G4: Can you talk about the creative process at Media Molecule? To an outsider, it seems like you spend a lot of time creating cool stuff for internal use, with no purpose aside from inspiring each other.
Evans: That’s an element of it. The hippie vibe is there. But what we do is -- Siobhan [Reddy], the producer, is very rigorous. She worked on Burnout through Burnout 4 for Criterion. She brought a very structured process. We deliver milestones, but we set them monthly, and we set them as they happen. So we don’t have a long-term plan, but we do force ourselves to deliver. That’s the flip side to what you’re saying. Yes, we jam together -- that’s what we call it. We do a lot of jamming, a lot of iteration, a lot of brutal cutting and soul-searching -- eating our own dog food and going, “That’s just not working.”
The flip side of it is we have to keep delivering, keep shipping. The hard thing is that whether it’s writing or delivering a website -- shipping something is much rarer than starting something. So what we have to do is take the jamming, hippie mentality and overlay constant delivery, constant delivery. That’s our process. We were showing stuff today that’s not quite done yet and was delivered yesterday for the build. The reason we haven’t shown all the character enhancements is that we will deliver them for E3. I remember one journalist saying to me, “Alex, there weren’t bombs the last time you showed the game. Why are you holding all this stuff back?” And it’s like, I’m not holding it back -- I only wrote it last week!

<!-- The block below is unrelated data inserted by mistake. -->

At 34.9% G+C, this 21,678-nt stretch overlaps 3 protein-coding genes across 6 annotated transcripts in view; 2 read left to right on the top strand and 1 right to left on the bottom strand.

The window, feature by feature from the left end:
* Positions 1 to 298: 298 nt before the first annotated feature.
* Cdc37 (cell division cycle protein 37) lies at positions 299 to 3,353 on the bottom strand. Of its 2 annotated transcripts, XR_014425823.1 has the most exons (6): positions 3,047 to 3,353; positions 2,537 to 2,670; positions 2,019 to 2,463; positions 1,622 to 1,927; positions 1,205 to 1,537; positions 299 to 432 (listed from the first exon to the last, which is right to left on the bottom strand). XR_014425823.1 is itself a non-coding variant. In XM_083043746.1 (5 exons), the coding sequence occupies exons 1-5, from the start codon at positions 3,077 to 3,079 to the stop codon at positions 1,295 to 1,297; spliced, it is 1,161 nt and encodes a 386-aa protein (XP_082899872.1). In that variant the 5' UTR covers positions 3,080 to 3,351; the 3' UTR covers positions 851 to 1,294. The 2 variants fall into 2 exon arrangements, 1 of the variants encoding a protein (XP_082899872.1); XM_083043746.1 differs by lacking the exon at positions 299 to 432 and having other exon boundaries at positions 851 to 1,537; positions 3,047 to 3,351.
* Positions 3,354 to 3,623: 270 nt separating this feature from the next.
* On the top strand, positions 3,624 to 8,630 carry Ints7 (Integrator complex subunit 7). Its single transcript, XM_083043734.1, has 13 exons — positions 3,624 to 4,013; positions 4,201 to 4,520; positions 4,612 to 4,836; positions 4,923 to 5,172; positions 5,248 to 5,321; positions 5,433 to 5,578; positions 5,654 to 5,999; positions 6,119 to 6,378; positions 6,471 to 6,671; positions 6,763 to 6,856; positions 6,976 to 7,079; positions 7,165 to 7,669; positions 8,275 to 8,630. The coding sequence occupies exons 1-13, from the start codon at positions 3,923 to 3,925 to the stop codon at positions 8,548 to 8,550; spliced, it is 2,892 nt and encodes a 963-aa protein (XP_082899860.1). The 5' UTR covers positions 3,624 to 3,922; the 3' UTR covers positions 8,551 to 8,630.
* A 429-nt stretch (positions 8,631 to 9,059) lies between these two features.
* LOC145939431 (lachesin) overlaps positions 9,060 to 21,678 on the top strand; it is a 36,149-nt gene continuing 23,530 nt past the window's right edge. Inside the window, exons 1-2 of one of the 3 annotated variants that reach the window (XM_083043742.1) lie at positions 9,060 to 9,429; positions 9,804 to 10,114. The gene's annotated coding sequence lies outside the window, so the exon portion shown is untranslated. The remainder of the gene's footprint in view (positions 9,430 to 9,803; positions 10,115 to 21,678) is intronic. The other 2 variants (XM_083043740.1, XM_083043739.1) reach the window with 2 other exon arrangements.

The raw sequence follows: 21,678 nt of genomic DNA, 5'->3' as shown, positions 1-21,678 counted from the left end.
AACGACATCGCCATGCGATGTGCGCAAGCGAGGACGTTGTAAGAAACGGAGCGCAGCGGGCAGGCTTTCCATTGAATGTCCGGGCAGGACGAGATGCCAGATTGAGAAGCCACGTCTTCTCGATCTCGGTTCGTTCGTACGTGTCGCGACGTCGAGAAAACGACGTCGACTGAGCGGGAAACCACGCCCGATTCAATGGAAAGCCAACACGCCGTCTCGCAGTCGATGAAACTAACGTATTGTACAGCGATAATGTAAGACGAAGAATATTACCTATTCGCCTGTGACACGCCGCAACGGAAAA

That is our process. But you have to have that milestone. I love E3. I love this announcement. Because it gave everyone this concrete line: Everyone is going to see your shit, so you have to get it in, to your quality, to your personal pride. [Media Molecule] is only 35 people, and not all of them are even developers. Every single person has a significant impact on the game. If they weren’t proud of what they were doing, they’d get scared and they start pulling stuff. And that’s great -- that’s how things get cut.
G4: It’s rare to hear a developer talk about how much they love E3.
Evans: It’s great! It’s hard, it kills me, but it’s great.